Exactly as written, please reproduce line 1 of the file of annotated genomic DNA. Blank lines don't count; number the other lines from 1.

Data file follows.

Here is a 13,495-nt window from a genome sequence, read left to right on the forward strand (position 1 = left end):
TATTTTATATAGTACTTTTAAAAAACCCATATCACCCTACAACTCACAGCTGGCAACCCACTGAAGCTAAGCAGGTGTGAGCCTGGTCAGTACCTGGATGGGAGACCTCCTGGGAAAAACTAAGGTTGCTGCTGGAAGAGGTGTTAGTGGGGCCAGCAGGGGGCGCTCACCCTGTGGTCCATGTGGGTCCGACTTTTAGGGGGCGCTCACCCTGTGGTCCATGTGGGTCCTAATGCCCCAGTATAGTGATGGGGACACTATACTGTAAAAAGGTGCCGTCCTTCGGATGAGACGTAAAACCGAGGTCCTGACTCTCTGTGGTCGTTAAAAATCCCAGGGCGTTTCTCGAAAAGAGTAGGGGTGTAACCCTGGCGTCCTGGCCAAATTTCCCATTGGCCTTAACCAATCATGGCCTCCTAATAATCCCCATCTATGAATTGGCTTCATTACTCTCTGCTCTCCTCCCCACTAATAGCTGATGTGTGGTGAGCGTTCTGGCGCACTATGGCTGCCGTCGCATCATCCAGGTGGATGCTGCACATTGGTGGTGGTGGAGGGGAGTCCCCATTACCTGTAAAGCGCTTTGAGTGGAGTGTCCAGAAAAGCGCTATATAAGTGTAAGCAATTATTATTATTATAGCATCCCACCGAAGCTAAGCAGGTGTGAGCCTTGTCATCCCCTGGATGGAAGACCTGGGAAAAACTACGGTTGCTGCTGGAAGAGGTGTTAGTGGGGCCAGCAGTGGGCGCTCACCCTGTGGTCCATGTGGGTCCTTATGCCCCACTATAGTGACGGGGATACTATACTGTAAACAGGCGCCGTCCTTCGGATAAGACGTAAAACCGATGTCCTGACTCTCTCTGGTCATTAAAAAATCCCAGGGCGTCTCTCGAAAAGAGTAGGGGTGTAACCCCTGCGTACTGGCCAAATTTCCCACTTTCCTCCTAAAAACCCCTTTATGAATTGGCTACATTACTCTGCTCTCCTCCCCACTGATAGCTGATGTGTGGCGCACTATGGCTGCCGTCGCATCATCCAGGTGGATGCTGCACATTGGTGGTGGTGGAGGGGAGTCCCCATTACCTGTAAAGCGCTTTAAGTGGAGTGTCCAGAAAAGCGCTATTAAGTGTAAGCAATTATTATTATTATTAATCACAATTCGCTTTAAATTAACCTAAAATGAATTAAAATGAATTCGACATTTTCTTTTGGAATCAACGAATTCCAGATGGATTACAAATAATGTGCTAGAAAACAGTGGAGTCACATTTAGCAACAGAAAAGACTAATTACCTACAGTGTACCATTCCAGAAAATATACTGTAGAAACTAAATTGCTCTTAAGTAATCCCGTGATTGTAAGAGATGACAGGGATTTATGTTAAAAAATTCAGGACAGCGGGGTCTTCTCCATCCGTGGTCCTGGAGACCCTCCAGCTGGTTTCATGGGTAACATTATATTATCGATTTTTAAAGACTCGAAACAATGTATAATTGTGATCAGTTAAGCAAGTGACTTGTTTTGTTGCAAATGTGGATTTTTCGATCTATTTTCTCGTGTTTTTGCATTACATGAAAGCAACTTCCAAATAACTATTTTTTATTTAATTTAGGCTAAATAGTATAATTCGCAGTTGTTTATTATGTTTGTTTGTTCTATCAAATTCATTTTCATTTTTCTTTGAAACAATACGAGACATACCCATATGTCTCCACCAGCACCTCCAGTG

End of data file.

Here is a 13,495-nt window from a genome sequence, read left to right on the forward strand (position 1 = left end):